It’s widely documented that the San Francisco 49ers won’t be major players in the 2020 NFL free agency period. No need to explain that to start off here — but there is a need to state that there is certainly a value at positions of need on the lower end of the cap-space spectrum.
Take veteran cornerback Kevin Johnson for instance. He’s coming off his first full season of action since 2017, having logged over 400 snaps with the Buffalo Bills in 2019. Johnson didn’t make the splash plays you’d expect from a ‘top-tier’ cornerback in the free-agent market, and after signing a 1-year, $3M deal with the Bills last offseason, he will likely look for a lower-valued, one-year deal in an attempt to stick with another team this year.
The 49ers could be just that team as Johnson transitioned to more of a full-time outside cornerback later in the year and could pair nicely with Richard Sherman occupying the other outside cornerback spot. Johnson didn’t make those splash plays, but he also didn’t allow a touchdown in his primary coverage last season, according to PFF.
Johnson was a solid coverage defender all year long, and that’s a welcome change for the former first-round pick after he flashed in his second season with the Houston Texans back in 2016. His ability to stick with fast, rangy receivers on the outside seemed to be back up to par with that first-round selection.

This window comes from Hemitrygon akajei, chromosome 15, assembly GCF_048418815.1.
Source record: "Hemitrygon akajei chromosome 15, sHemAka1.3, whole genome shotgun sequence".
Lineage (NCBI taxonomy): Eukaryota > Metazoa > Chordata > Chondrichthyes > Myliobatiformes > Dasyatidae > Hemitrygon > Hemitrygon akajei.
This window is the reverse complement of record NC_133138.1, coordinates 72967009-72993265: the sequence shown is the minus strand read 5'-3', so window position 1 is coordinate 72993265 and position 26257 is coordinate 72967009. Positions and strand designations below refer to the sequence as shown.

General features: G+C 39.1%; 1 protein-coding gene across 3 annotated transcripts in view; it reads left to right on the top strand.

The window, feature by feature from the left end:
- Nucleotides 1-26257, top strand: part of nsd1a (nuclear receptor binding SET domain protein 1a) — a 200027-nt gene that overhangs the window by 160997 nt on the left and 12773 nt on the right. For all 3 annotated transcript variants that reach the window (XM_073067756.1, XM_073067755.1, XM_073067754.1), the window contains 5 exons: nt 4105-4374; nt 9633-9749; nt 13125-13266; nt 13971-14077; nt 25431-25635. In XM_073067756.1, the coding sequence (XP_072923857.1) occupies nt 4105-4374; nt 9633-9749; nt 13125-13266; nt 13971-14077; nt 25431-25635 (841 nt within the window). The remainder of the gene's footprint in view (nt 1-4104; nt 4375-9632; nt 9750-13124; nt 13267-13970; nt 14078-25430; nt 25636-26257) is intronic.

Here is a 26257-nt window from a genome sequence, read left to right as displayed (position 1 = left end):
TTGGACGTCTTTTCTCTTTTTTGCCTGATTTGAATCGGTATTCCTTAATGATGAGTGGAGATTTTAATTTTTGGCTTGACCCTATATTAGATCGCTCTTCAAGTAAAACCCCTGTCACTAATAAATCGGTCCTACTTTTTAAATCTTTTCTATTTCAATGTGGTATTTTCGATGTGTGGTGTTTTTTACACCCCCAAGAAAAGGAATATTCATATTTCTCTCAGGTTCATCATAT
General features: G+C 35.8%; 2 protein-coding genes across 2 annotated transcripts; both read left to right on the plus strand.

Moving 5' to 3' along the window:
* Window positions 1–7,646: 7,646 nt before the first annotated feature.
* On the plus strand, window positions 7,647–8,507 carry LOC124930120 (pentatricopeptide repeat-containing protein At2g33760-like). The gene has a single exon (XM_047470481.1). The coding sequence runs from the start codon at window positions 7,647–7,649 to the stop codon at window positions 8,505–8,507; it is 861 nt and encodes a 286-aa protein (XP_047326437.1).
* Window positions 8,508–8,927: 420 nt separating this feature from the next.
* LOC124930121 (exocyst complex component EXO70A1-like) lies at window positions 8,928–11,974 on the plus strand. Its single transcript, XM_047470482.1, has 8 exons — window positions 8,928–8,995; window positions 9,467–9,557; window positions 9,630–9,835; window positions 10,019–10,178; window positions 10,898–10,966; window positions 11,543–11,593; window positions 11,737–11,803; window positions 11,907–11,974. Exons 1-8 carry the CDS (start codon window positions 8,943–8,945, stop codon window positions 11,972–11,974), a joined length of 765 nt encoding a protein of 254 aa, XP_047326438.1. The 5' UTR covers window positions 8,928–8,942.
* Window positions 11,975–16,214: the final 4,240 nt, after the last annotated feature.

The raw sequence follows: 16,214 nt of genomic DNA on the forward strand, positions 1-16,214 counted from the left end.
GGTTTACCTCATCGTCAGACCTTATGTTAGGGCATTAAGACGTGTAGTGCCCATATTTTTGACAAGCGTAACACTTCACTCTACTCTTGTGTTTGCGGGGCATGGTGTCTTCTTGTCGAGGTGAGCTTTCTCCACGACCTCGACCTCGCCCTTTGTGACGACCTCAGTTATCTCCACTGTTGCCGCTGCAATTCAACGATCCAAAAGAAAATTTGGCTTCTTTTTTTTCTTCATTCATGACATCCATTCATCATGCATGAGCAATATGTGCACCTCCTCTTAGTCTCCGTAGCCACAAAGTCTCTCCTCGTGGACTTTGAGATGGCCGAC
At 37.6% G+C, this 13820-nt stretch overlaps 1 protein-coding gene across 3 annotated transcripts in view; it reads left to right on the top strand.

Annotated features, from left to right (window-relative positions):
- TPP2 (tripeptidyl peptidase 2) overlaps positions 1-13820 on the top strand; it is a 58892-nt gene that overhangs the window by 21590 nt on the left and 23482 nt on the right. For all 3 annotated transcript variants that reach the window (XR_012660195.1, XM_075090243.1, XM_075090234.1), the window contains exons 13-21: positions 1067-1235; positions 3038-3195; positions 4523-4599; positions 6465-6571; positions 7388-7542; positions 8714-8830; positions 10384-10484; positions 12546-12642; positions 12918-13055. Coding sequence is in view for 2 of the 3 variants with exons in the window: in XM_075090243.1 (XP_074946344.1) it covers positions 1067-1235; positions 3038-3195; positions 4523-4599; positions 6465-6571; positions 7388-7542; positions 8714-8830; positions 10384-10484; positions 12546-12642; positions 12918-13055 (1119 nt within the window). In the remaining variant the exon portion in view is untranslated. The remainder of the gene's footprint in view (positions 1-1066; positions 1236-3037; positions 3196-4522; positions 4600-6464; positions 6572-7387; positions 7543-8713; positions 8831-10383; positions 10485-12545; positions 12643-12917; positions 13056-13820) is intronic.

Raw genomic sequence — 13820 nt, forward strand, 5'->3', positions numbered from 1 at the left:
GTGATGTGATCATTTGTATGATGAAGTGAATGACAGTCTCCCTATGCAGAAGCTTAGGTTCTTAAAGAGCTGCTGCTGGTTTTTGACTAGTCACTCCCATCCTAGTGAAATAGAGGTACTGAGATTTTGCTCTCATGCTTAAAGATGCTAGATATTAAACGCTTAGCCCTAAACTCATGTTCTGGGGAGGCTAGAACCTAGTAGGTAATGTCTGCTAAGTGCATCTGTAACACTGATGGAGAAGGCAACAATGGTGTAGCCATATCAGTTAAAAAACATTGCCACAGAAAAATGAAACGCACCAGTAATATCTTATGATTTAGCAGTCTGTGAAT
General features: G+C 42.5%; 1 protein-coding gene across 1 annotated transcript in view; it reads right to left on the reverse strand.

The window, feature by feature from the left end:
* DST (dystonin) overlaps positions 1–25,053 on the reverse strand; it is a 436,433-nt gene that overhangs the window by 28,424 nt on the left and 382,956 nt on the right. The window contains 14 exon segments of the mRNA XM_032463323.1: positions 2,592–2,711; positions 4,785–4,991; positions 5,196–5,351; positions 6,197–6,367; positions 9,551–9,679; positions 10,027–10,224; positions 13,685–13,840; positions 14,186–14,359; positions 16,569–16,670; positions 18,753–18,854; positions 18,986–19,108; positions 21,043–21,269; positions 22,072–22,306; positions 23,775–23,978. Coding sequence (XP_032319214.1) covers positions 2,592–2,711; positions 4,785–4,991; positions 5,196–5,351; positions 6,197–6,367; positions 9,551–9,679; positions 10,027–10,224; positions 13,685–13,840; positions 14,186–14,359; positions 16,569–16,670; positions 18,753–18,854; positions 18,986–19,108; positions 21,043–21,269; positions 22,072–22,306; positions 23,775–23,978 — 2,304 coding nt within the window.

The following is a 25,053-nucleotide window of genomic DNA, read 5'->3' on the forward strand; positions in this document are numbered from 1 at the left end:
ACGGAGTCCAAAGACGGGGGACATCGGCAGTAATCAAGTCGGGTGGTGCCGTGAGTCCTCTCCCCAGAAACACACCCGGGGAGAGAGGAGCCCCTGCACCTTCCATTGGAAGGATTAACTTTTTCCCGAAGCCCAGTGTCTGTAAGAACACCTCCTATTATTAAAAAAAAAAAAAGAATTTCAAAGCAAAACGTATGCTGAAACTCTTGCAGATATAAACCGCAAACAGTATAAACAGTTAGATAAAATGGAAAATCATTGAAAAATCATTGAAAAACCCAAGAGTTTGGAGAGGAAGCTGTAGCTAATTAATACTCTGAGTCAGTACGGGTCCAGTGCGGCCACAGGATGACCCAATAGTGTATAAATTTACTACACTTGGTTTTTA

He ran stride for stride with Michael Gallup in the game against Dallas above and broke up two passes against the Cowboys. He has 16 career pass breakups and has also shown a strong ability to come down in run defense as well. Even at his worst, Johnson has proven that tackling and fundamentals have not been an issue.
Johnson’s first meaningful snaps on a football field in nearly two years were a success in 2019 and that’s righting the ship based upon his career trajectory. He may not warrant the big bucks of a guy like Byron Jones or a Chris Harris Jr., but he certainly warrants a job on the outside at cornerback. At just 27 years old, Johnson should still have enough left in him for a decent contract even after a potential 1-year prove-it deal this offseason if he can prove himself healthy and that 2019 and 2016 weren’t outliers.
Go back and watch any Texans game from 2016 if you want to know what Johnson can potentially bring to the table.
There’s high-reward and low-risk in Johnson’s signing and that’s just the kind of deal the 49ers should be in the market for in 2020.